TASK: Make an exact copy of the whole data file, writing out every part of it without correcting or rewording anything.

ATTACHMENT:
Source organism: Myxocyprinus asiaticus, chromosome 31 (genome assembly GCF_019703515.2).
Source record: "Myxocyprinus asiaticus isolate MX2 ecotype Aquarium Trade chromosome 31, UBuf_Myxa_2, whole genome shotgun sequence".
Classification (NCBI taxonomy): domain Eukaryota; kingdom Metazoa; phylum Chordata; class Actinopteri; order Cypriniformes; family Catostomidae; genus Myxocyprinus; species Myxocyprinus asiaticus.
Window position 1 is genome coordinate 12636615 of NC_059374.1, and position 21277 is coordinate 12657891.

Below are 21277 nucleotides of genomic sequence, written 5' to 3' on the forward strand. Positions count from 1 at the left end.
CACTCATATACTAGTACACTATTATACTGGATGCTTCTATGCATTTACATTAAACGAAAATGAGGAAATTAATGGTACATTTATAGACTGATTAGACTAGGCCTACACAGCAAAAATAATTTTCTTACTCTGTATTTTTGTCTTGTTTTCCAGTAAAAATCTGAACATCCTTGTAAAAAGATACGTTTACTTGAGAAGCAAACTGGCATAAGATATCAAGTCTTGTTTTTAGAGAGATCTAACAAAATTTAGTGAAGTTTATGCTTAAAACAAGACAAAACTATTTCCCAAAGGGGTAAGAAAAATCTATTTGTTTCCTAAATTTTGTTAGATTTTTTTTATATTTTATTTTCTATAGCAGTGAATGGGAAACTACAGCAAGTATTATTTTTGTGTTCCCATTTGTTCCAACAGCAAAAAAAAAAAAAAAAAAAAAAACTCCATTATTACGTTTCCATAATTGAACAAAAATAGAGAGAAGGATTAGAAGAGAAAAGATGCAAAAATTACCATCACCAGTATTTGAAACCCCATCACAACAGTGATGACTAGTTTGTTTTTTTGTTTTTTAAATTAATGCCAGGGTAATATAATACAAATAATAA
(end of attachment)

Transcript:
Source organism: Myxocyprinus asiaticus, chromosome 31 (genome assembly GCF_019703515.2).
Source record: "Myxocyprinus asiaticus isolate MX2 ecotype Aquarium Trade chromosome 31, UBuf_Myxa_2, whole genome shotgun sequence".
Classification (NCBI taxonomy): domain Eukaryota; kingdom Metazoa; phylum Chordata; class Actinopteri; order Cypriniformes; family Catostomidae; genus Myxocyprinus; species Myxocyprinus asiaticus.
Window position 1 is genome coordinate 12636615 of NC_059374.1, and position 21277 is coordinate 12657891.

Below are 21277 nucleotides of genomic sequence, written 5' to 3' on the forward strand. Positions count from 1 at the left end.
CACTCATATACTAGTACACTATTATACTGGATGCTTCTATGCATTTACATTAAACGAAAATGAGGAAATTAATGGTACATTTATAGACTGATTAGACTAGGCCTACACAGCAAAAATAATTTTCTTACTCTGTATTTTTGTCTTGTTTTCCAGTAAAAATCTGAACATCCTTGTAAAAAGATACGTTTACTTGAGAAGCAAACTGGCATAAGATATCAAGTCTTGTTTTTAGAGAGATCTAACAAAATTTAGTGAAGTTTATGCTTAAAACAAGACAAAACTATTTCCCAAAGGGGTAAGAAAAATCTATTTGTTTCCTAAATTTTGTTAGATTTTTTTTATATTTTATTTTCTATAGCAGTGAATGGGAAACTACAGCAAGTATTATTTTTGTGTTCCCATTTGTTCCAACAGCAAAAAAAAAAAAAAAAAAAAAAACTCCATTATTACGTTTCCATAATTGAACAAAAATAGAGAGAAGGATTAGAAGAGAAAAGATGCAAAAATTACCATCACCAGTATTTGAAACCCCATCACAACAGTGATGACTAGTTTGTTTTTTTGTTTTTTAAATTAATGCCAGGGTAATATAATACAAATAATAA